Sonoma State’s McCuan said he expected the runoff between Hopkins and Evans to mobilize the west county’s progressive voters in November.

“The broader point in this race, is that it’s an awakening for west county progressives,” McCuan said.

With all 71 precincts counted Wednesday morning, together, the three other candidates in the race had 22 percent of the vote. Tom Lynch, a county planning commissioner, had 10.4 percent; Tim Sergent, a high school special education teacher, had 10.2 percent; and Marion Chase, a county social services worker, had 1.4 percent.

Marie Raude, 57, of Sebastopol, cast her vote Tuesday for Evans because of her proposals to address housing affordability.

“A lot of people cannot afford housing here,” Raude said. “I voted for Bernie because he’s addressed middle class and poverty issues for 30 years, and I feel the same way about Noreen.”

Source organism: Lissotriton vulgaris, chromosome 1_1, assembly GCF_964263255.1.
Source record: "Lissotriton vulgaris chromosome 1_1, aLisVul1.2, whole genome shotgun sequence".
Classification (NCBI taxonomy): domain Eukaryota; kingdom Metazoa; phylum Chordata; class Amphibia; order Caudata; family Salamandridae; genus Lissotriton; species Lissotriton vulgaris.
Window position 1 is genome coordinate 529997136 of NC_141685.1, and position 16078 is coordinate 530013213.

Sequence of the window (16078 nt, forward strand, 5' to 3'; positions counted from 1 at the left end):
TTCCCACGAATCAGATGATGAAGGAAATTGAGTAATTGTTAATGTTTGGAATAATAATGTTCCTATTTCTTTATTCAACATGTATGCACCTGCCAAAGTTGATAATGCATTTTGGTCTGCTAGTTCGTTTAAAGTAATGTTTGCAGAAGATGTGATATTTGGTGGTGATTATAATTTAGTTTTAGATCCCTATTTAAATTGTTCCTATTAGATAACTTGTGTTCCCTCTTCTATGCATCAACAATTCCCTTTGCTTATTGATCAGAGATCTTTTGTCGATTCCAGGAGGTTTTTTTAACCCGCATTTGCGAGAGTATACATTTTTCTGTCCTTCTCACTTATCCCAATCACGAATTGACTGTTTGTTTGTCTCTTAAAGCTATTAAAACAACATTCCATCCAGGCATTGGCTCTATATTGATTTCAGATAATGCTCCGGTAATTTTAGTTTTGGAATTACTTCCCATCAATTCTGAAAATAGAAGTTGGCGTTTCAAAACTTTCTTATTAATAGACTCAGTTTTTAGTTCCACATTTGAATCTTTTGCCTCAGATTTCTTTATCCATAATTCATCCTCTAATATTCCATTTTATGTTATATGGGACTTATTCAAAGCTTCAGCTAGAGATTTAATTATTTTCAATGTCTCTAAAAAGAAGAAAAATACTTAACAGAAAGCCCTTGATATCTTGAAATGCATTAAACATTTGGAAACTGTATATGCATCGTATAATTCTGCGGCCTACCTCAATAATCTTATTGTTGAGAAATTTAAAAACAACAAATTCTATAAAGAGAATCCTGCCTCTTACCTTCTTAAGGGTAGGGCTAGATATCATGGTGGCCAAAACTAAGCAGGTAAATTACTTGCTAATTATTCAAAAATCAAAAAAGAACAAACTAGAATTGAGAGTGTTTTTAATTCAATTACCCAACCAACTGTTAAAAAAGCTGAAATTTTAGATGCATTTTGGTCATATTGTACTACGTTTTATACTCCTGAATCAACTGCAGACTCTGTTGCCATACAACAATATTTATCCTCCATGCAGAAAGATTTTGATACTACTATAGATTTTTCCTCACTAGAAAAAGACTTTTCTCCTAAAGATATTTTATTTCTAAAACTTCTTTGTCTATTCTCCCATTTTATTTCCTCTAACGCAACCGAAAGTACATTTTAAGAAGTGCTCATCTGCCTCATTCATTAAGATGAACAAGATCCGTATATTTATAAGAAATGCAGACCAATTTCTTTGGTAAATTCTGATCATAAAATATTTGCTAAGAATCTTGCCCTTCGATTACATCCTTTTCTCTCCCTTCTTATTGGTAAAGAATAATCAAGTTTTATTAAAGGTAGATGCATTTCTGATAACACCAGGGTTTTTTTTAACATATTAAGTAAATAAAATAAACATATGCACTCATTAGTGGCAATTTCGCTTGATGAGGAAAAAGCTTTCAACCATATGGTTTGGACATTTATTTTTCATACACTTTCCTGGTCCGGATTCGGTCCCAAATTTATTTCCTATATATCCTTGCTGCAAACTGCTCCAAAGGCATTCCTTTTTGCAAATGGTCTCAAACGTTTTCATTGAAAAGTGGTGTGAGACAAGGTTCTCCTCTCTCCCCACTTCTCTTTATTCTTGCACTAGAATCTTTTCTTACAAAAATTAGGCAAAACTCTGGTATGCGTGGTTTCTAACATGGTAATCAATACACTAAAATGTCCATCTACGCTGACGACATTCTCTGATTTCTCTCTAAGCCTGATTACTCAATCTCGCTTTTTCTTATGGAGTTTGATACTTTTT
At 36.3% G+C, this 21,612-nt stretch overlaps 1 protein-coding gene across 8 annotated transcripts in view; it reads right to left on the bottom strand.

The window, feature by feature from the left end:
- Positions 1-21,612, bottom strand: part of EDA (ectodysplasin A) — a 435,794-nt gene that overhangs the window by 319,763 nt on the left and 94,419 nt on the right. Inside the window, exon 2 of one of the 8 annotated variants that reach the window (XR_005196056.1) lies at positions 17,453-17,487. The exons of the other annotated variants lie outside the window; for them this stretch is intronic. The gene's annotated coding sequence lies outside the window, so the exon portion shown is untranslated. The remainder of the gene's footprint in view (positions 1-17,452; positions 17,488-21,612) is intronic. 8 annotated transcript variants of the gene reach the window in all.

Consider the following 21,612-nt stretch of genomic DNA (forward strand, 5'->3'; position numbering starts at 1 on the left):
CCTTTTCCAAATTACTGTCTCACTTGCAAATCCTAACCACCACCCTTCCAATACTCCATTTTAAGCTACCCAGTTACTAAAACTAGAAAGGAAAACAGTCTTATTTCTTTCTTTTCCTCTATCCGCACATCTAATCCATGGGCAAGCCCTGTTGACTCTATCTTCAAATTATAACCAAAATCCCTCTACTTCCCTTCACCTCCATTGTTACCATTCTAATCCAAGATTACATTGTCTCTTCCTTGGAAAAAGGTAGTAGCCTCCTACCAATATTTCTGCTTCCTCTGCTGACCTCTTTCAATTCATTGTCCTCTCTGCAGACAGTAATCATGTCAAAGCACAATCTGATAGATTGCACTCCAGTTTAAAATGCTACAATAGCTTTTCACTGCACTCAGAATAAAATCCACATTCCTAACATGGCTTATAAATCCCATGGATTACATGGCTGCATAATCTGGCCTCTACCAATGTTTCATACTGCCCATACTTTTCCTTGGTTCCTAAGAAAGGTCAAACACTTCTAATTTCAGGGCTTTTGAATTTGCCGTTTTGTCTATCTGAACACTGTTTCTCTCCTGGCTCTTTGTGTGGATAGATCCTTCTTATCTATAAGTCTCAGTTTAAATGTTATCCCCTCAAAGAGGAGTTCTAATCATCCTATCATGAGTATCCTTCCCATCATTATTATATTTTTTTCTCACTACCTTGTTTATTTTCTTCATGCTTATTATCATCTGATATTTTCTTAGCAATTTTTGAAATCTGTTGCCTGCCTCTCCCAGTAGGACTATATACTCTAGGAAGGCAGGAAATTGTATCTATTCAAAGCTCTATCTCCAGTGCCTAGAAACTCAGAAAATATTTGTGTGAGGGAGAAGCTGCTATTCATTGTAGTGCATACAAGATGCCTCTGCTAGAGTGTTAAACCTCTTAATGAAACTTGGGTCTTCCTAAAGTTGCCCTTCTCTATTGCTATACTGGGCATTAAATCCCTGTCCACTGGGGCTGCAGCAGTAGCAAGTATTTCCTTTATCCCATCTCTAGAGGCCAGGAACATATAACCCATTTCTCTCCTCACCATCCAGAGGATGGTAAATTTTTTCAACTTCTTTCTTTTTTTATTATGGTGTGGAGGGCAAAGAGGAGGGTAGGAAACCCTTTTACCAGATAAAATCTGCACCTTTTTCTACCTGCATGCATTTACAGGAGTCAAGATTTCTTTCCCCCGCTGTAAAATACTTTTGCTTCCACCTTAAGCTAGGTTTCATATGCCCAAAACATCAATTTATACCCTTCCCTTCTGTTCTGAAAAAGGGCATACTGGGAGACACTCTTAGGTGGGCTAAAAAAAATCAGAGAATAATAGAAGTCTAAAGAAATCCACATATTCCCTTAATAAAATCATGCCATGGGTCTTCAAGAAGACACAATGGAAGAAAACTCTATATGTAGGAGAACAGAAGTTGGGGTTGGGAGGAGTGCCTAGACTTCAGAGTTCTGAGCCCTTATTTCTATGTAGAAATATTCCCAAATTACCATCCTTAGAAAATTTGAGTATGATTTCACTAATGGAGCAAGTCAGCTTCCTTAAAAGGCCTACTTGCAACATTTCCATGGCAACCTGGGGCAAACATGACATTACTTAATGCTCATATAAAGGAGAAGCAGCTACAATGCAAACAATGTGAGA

Stephen Lebbert, 62, of Sebastopol, said Evans’ state and local experience — she served a decade in the state Legislature and eight years on the Santa Rosa City Council — led him to vote for her.

“I really think we need her experience to deal with the critical issues in west county,” Lebbert said. “I understand a lot of people are motivated to vote for someone new, but with the pressures on our environment and the need for affordable housing, we need someone who has worked on those issues rather than training someone new.”

Greg Ceniceroz, 51, also of Sebastopol, said he too considers housing a critical issue.

“But I voted for Lynda because I think things aren’t working,” Ceniceroz said. “She’s not an insider. We need an outsider. There’s too much business-as-usual around here.”

Lilly Palk, 67, of Sebastopol, said she was swayed to vote for Hopkins in part, because of her business experience. She and her husband started Foggy River Farm nine years ago.

“I really like that she’s a farmer,” Palk said. “And we need someone who can juggle the needs like potholes and housing. I think she’s concerned about those major issues too.”

You can reach Staff Writer Angela Hart at 526-8503 or angela.hart@pressdemocrat.com. On Twitter @ahartreports.